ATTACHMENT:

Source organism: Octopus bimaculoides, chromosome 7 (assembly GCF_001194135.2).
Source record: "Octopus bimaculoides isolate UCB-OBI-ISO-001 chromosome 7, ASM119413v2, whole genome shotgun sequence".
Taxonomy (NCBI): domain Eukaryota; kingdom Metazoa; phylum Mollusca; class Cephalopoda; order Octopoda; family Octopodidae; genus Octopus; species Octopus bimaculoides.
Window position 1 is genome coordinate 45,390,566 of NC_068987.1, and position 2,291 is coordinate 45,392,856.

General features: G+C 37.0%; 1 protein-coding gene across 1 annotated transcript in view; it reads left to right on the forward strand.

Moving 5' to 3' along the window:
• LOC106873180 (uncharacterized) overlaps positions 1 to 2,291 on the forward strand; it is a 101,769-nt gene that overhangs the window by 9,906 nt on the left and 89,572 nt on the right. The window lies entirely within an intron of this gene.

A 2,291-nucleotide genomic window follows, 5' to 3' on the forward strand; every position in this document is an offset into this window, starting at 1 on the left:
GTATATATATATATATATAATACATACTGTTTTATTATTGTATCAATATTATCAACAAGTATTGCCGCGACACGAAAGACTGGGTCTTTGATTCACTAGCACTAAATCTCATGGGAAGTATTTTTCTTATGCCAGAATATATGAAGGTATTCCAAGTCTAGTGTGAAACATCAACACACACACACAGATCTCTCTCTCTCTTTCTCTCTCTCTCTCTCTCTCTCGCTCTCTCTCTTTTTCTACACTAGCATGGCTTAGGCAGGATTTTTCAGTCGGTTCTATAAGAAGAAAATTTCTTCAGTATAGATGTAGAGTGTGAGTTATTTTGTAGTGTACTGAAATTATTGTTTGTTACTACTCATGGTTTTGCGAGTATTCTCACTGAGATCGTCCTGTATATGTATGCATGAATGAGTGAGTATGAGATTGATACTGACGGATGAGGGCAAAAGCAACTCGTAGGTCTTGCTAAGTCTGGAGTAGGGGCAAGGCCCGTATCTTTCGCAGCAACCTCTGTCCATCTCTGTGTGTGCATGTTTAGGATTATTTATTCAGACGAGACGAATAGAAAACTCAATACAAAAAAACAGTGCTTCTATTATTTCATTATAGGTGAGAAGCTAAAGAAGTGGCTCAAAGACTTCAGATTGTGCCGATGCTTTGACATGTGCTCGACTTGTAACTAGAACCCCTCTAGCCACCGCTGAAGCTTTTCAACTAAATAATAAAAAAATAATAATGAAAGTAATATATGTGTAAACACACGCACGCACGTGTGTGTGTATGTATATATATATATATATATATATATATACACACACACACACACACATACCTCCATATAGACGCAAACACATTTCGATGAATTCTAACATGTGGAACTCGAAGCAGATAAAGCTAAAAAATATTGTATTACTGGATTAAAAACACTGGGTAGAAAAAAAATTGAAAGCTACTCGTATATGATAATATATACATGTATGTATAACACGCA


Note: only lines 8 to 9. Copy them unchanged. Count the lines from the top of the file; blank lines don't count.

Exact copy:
A 2,291-nucleotide genomic window follows, 5' to 3' on the forward strand; every position in this document is an offset into this window, starting at 1 on the left:
GTATATATATATATATATAATACATACTGTTTTATTATTGTATCAATATTATCAACAAGTATTGCCGCGACACGAAAGACTGGGTCTTTGATTCACTAGCACTAAATCTCATGGGAAGTATTTTTCTTATGCCAGAATATATGAAGGTATTCCAAGTCTAGTGTGAAACATCAACACACACACACAGATCTCTCTCTCTCTTTCTCTCTCTCTCTCTCTCTCTCGCTCTCTCTCTTTTTCTACACTAGCATGGCTTAGGCAGGATTTTTCAGTCGGTTCTATAAGAAGAAAATTTCTTCAGTATAGATGTAGAGTGTGAGTTATTTTGTAGTGTACTGAAATTATTGTTTGTTACTACTCATGGTTTTGCGAGTATTCTCACTGAGATCGTCCTGTATATGTATGCATGAATGAGTGAGTATGAGATTGATACTGACGGATGAGGGCAAAAGCAACTCGTAGGTCTTGCTAAGTCTGGAGTAGGGGCAAGGCCCGTATCTTTCGCAGCAACCTCTGTCCATCTCTGTGTGTGCATGTTTAGGATTATTTATTCAGACGAGACGAATAGAAAACTCAATACAAAAAAACAGTGCTTCTATTATTTCATTATAGGTGAGAAGCTAAAGAAGTGGCTCAAAGACTTCAGATTGTGCCGATGCTTTGACATGTGCTCGACTTGTAACTAGAACCCCTCTAGCCACCGCTGAAGCTTTTCAACTAAATAATAAAAAAATAATAATGAAAGTAATATATGTGTAAACACACGCACGCACGTGTGTGTGTATGTATATATATATATATATATATATATATACACACACACACACACACATACCTCCATATAGACGCAAACACATTTCGATGAATTCTAACATGTGGAACTCGAAGCAGATAAAGCTAAAAAATATTGTATTACTGGATTAAAAACACTGGGTAGAAAAAAAATTGAAAGCTACTCGTATATGATAATATATACATGTATGTATAACACGCA